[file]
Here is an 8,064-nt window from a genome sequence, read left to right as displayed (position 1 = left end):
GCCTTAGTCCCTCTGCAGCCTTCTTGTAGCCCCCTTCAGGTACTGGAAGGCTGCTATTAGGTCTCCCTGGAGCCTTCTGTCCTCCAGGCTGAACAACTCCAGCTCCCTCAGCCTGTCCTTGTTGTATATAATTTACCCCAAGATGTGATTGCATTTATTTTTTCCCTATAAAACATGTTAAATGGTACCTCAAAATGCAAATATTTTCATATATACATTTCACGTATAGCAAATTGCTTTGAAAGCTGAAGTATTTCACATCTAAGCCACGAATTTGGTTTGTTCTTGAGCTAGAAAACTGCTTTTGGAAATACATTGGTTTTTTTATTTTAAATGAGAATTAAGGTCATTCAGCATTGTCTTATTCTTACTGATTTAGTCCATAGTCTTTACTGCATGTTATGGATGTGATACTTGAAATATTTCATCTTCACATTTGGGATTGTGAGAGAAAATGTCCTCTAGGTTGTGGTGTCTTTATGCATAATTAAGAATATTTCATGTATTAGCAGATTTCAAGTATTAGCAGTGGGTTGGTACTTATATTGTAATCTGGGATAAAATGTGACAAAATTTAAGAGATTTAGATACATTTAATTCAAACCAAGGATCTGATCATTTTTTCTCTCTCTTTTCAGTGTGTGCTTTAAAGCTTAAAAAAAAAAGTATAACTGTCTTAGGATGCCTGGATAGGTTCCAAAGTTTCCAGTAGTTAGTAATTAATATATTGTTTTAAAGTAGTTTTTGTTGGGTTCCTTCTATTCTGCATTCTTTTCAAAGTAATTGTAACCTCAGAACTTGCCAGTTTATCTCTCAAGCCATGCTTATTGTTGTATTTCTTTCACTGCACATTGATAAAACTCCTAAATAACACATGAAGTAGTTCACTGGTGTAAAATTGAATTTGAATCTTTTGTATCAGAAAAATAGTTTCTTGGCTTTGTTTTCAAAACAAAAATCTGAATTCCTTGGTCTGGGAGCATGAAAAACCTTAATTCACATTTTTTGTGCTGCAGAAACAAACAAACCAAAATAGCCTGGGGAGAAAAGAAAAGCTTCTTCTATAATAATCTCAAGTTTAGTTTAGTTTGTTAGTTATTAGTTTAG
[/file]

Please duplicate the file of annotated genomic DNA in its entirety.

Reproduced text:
Here is an 8,064-nt window from a genome sequence, read left to right as displayed (position 1 = left end):
GCCTTAGTCCCTCTGCAGCCTTCTTGTAGCCCCCTTCAGGTACTGGAAGGCTGCTATTAGGTCTCCCTGGAGCCTTCTGTCCTCCAGGCTGAACAACTCCAGCTCCCTCAGCCTGTCCTTGTTGTATATAATTTACCCCAAGATGTGATTGCATTTATTTTTTCCCTATAAAACATGTTAAATGGTACCTCAAAATGCAAATATTTTCATATATACATTTCACGTATAGCAAATTGCTTTGAAAGCTGAAGTATTTCACATCTAAGCCACGAATTTGGTTTGTTCTTGAGCTAGAAAACTGCTTTTGGAAATACATTGGTTTTTTTATTTTAAATGAGAATTAAGGTCATTCAGCATTGTCTTATTCTTACTGATTTAGTCCATAGTCTTTACTGCATGTTATGGATGTGATACTTGAAATATTTCATCTTCACATTTGGGATTGTGAGAGAAAATGTCCTCTAGGTTGTGGTGTCTTTATGCATAATTAAGAATATTTCATGTATTAGCAGATTTCAAGTATTAGCAGTGGGTTGGTACTTATATTGTAATCTGGGATAAAATGTGACAAAATTTAAGAGATTTAGATACATTTAATTCAAACCAAGGATCTGATCATTTTTTCTCTCTCTTTTCAGTGTGTGCTTTAAAGCTTAAAAAAAAAAGTATAACTGTCTTAGGATGCCTGGATAGGTTCCAAAGTTTCCAGTAGTTAGTAATTAATATATTGTTTTAAAGTAGTTTTTGTTGGGTTCCTTCTATTCTGCATTCTTTTCAAAGTAATTGTAACCTCAGAACTTGCCAGTTTATCTCTCAAGCCATGCTTATTGTTGTATTTCTTTCACTGCACATTGATAAAACTCCTAAATAACACATGAAGTAGTTCACTGGTGTAAAATTGAATTTGAATCTTTTGTATCAGAAAAATAGTTTCTTGGCTTTGTTTTCAAAACAAAAATCTGAATTCCTTGGTCTGGGAGCATGAAAAACCTTAATTCACATTTTTTGTGCTGCAGAAACAAACAAACCAAAATAGCCTGGGGAGAAAAGAAAAGCTTCTTCTATAATAATCTCAAGTTTAGTTTAGTTTGTTAGTTATTAGTTTAG